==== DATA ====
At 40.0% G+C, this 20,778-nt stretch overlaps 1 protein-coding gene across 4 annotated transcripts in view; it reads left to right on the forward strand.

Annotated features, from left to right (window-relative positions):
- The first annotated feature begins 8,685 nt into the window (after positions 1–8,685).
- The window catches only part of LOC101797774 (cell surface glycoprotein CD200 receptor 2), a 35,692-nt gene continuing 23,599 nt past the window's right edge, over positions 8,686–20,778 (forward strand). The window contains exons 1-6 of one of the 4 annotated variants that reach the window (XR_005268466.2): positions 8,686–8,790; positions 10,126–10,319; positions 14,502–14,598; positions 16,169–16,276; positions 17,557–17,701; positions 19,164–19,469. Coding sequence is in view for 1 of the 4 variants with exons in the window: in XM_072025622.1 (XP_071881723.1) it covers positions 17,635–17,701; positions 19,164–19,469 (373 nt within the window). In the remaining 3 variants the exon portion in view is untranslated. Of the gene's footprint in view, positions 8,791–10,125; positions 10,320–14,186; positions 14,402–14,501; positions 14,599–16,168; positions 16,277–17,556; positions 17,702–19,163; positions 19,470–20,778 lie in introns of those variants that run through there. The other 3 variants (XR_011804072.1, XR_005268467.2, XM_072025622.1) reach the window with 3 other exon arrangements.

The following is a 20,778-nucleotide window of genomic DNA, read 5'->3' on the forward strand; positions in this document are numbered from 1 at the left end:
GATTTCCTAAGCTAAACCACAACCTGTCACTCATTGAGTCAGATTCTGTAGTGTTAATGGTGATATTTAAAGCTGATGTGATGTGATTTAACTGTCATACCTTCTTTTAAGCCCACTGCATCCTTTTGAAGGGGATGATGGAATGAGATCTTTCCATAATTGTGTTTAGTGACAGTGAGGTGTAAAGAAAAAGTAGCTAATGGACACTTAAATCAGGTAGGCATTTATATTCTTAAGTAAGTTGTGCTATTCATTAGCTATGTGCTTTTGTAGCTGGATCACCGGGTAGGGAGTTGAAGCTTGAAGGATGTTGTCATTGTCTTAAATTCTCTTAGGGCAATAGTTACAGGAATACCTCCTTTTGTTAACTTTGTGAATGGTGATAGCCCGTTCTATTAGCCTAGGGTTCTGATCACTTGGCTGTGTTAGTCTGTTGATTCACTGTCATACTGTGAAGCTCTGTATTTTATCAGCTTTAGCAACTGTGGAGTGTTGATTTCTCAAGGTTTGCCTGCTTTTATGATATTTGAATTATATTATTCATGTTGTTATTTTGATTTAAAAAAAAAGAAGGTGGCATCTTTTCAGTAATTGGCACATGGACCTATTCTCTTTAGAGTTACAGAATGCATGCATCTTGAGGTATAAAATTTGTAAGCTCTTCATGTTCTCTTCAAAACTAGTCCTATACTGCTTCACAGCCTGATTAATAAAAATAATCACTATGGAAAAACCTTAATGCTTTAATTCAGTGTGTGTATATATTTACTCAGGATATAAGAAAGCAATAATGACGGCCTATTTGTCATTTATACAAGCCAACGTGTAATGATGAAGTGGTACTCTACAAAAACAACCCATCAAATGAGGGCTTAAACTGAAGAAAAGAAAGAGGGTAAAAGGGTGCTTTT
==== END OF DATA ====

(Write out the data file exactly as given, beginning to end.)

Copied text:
At 40.0% G+C, this 20,778-nt stretch overlaps 1 protein-coding gene across 4 annotated transcripts in view; it reads left to right on the forward strand.

Annotated features, from left to right (window-relative positions):
- The first annotated feature begins 8,685 nt into the window (after positions 1–8,685).
- The window catches only part of LOC101797774 (cell surface glycoprotein CD200 receptor 2), a 35,692-nt gene continuing 23,599 nt past the window's right edge, over positions 8,686–20,778 (forward strand). The window contains exons 1-6 of one of the 4 annotated variants that reach the window (XR_005268466.2): positions 8,686–8,790; positions 10,126–10,319; positions 14,502–14,598; positions 16,169–16,276; positions 17,557–17,701; positions 19,164–19,469. Coding sequence is in view for 1 of the 4 variants with exons in the window: in XM_072025622.1 (XP_071881723.1) it covers positions 17,635–17,701; positions 19,164–19,469 (373 nt within the window). In the remaining 3 variants the exon portion in view is untranslated. Of the gene's footprint in view, positions 8,791–10,125; positions 10,320–14,186; positions 14,402–14,501; positions 14,599–16,168; positions 16,277–17,556; positions 17,702–19,163; positions 19,470–20,778 lie in introns of those variants that run through there. The other 3 variants (XR_011804072.1, XR_005268467.2, XM_072025622.1) reach the window with 3 other exon arrangements.

The following is a 20,778-nucleotide window of genomic DNA, read 5'->3' on the forward strand; positions in this document are numbered from 1 at the left end:
GATTTCCTAAGCTAAACCACAACCTGTCACTCATTGAGTCAGATTCTGTAGTGTTAATGGTGATATTTAAAGCTGATGTGATGTGATTTAACTGTCATACCTTCTTTTAAGCCCACTGCATCCTTTTGAAGGGGATGATGGAATGAGATCTTTCCATAATTGTGTTTAGTGACAGTGAGGTGTAAAGAAAAAGTAGCTAATGGACACTTAAATCAGGTAGGCATTTATATTCTTAAGTAAGTTGTGCTATTCATTAGCTATGTGCTTTTGTAGCTGGATCACCGGGTAGGGAGTTGAAGCTTGAAGGATGTTGTCATTGTCTTAAATTCTCTTAGGGCAATAGTTACAGGAATACCTCCTTTTGTTAACTTTGTGAATGGTGATAGCCCGTTCTATTAGCCTAGGGTTCTGATCACTTGGCTGTGTTAGTCTGTTGATTCACTGTCATACTGTGAAGCTCTGTATTTTATCAGCTTTAGCAACTGTGGAGTGTTGATTTCTCAAGGTTTGCCTGCTTTTATGATATTTGAATTATATTATTCATGTTGTTATTTTGATTTAAAAAAAAAGAAGGTGGCATCTTTTCAGTAATTGGCACATGGACCTATTCTCTTTAGAGTTACAGAATGCATGCATCTTGAGGTATAAAATTTGTAAGCTCTTCATGTTCTCTTCAAAACTAGTCCTATACTGCTTCACAGCCTGATTAATAAAAATAATCACTATGGAAAAACCTTAATGCTTTAATTCAGTGTGTGTATATATTTACTCAGGATATAAGAAAGCAATAATGACGGCCTATTTGTCATTTATACAAGCCAACGTGTAATGATGAAGTGGTACTCTACAAAAACAACCCATCAAATGAGGGCTTAAACTGAAGAAAAGAAAGAGGGTAAAAGGGTGCTTTT